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In Cuba, Christmas makes cautious return

Island gets festive spirit as a result of reforms to Marxist state.

Much of Cuba’s holiday enthusiasm was redirected to New Year’s Eve, as that date became a kind of secular alternative to Dec. 25. Cuba celebrates Jan. 1 as the anniversary of the “Triumph of the Revolution” — the day in 1959 that Fidel Castro took power — so with Christmas diminished, many Cubans adopted New Year’s Eve as their end-of-year occasion, gathering with family to exchange gifts and share a traditional feast of roast pork, apple cider and Spanish candy bars called turrones, among other delights.

The Christmas spirit began creeping back in 1990, when Cuba removed references to atheism from its constitution, and allowed Christians and other religious believers to join the Communist Party. After Pope John Paul II visited in 1998 and met with Fidel Castro, Dec. 25 was restored as an official national holiday.

These days, one of Cuba’s most moving Christmas spectacles occurs at Havana Joe Marti International Airport, where charter flights from Miami and elsewhere arrive with teary-eyed Cubans carrying huge bundles of gifts. Entire families stand outside the terminal to greet their loved ones, as brothers and daughters and grandparents rush to embrace relatives after years of separation, in some cases.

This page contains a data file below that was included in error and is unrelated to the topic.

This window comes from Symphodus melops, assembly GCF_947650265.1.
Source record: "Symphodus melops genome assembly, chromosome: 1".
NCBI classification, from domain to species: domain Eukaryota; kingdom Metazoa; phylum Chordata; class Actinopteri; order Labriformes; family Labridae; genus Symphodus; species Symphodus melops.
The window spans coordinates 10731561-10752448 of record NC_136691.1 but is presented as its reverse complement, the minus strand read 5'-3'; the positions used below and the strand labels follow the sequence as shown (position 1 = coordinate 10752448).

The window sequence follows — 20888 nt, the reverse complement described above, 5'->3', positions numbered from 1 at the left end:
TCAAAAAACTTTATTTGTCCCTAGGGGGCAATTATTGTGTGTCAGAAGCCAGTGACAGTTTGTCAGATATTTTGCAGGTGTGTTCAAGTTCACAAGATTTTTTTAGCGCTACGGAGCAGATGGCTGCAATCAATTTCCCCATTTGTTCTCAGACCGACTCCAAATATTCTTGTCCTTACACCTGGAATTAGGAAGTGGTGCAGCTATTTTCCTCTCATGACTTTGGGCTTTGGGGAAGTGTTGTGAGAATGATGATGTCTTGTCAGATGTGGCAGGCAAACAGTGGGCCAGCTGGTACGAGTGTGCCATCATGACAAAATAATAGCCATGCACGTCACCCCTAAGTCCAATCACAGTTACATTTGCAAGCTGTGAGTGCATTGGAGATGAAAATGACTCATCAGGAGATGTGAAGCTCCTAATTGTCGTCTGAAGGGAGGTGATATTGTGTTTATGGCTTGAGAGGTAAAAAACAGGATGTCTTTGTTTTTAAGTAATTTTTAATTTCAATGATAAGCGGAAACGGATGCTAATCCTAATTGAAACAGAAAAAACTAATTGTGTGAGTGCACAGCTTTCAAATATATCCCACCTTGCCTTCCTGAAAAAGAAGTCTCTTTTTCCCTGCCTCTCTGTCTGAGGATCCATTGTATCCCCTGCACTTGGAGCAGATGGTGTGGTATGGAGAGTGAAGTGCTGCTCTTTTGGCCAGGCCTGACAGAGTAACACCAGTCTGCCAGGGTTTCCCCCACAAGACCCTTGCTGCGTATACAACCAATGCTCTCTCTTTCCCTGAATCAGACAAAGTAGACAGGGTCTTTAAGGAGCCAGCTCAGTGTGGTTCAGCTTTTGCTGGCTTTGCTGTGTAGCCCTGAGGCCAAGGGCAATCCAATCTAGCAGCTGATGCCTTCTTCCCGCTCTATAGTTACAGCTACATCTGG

But for Cubans who don’t have relatives coming from abroad to help them financially, or who depend on woefully inadequate government salaries, the holidays can also be a time of pain and bitterness.

“I wanted to buy my daughter a doll, but they cost $20 here,” said Alejandro Esposito, a mechanic, outside a toy store in Havana’s Miramar district. “That’s more than I make in an entire month.”

Nearby, Eglis Figueredo emerged from a department store with a miniature plastic Christmas tree, pre-decorated in silvery ornaments and plastic pine cones. Figueredo said her daughter and granddaughter were living in Peru now, and most of her extended family lived in eastern Cuba, too far to travel for the holiday. She had her church to go to on the 25th, but she said she would probably spend Christmas Eve alone.

“It’s a tough day for me,” she said. “I’ll be thinking about my daughter and my granddaughter. I hope they can come visit me soon.”

http://www.globalpost.com/dispatch/cuba/091223/cuba-christmas